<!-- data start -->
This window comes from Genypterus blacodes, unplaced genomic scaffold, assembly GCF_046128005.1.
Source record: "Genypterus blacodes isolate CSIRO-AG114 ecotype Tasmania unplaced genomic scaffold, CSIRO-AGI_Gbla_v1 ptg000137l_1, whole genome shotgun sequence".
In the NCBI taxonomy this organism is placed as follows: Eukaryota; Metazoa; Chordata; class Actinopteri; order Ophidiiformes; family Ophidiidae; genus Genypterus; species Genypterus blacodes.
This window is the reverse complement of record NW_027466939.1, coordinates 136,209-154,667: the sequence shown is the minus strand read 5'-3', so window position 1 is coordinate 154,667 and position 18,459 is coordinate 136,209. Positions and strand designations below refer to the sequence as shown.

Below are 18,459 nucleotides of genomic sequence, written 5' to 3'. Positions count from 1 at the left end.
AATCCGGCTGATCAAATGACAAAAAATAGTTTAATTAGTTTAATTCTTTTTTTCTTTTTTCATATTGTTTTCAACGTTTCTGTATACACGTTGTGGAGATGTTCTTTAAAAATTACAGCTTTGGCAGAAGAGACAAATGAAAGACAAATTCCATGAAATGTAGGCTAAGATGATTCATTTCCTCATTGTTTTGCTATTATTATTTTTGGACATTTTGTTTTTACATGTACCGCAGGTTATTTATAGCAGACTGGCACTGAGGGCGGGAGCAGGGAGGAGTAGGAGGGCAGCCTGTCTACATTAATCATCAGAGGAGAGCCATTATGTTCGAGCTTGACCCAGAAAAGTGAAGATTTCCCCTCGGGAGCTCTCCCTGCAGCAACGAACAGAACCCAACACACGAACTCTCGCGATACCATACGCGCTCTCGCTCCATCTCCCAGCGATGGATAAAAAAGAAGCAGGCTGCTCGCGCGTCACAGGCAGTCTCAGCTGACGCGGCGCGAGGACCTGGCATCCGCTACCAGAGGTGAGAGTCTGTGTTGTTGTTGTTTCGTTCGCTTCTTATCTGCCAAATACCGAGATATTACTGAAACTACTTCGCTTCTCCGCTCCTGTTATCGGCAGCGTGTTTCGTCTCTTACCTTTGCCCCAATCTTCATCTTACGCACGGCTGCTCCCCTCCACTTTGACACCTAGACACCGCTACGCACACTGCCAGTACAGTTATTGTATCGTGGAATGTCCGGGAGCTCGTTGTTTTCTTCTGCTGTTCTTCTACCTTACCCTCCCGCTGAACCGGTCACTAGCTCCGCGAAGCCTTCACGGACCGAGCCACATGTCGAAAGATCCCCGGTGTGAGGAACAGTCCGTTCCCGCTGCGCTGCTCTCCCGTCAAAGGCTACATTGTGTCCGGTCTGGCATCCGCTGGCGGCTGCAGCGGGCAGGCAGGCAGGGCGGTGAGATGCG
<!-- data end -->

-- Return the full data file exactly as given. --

This window comes from Genypterus blacodes, unplaced genomic scaffold, assembly GCF_046128005.1.
Source record: "Genypterus blacodes isolate CSIRO-AG114 ecotype Tasmania unplaced genomic scaffold, CSIRO-AGI_Gbla_v1 ptg000137l_1, whole genome shotgun sequence".
In the NCBI taxonomy this organism is placed as follows: Eukaryota; Metazoa; Chordata; class Actinopteri; order Ophidiiformes; family Ophidiidae; genus Genypterus; species Genypterus blacodes.
This window is the reverse complement of record NW_027466939.1, coordinates 136,209-154,667: the sequence shown is the minus strand read 5'-3', so window position 1 is coordinate 154,667 and position 18,459 is coordinate 136,209. Positions and strand designations below refer to the sequence as shown.

Below are 18,459 nucleotides of genomic sequence, written 5' to 3'. Positions count from 1 at the left end.
AATCCGGCTGATCAAATGACAAAAAATAGTTTAATTAGTTTAATTCTTTTTTTCTTTTTTCATATTGTTTTCAACGTTTCTGTATACACGTTGTGGAGATGTTCTTTAAAAATTACAGCTTTGGCAGAAGAGACAAATGAAAGACAAATTCCATGAAATGTAGGCTAAGATGATTCATTTCCTCATTGTTTTGCTATTATTATTTTTGGACATTTTGTTTTTACATGTACCGCAGGTTATTTATAGCAGACTGGCACTGAGGGCGGGAGCAGGGAGGAGTAGGAGGGCAGCCTGTCTACATTAATCATCAGAGGAGAGCCATTATGTTCGAGCTTGACCCAGAAAAGTGAAGATTTCCCCTCGGGAGCTCTCCCTGCAGCAACGAACAGAACCCAACACACGAACTCTCGCGATACCATACGCGCTCTCGCTCCATCTCCCAGCGATGGATAAAAAAGAAGCAGGCTGCTCGCGCGTCACAGGCAGTCTCAGCTGACGCGGCGCGAGGACCTGGCATCCGCTACCAGAGGTGAGAGTCTGTGTTGTTGTTGTTTCGTTCGCTTCTTATCTGCCAAATACCGAGATATTACTGAAACTACTTCGCTTCTCCGCTCCTGTTATCGGCAGCGTGTTTCGTCTCTTACCTTTGCCCCAATCTTCATCTTACGCACGGCTGCTCCCCTCCACTTTGACACCTAGACACCGCTACGCACACTGCCAGTACAGTTATTGTATCGTGGAATGTCCGGGAGCTCGTTGTTTTCTTCTGCTGTTCTTCTACCTTACCCTCCCGCTGAACCGGTCACTAGCTCCGCGAAGCCTTCACGGACCGAGCCACATGTCGAAAGATCCCCGGTGTGAGGAACAGTCCGTTCCCGCTGCGCTGCTCTCCCGTCAAAGGCTACATTGTGTCCGGTCTGGCATCCGCTGGCGGCTGCAGCGGGCAGGCAGGCAGGGCGGTGAGATGCG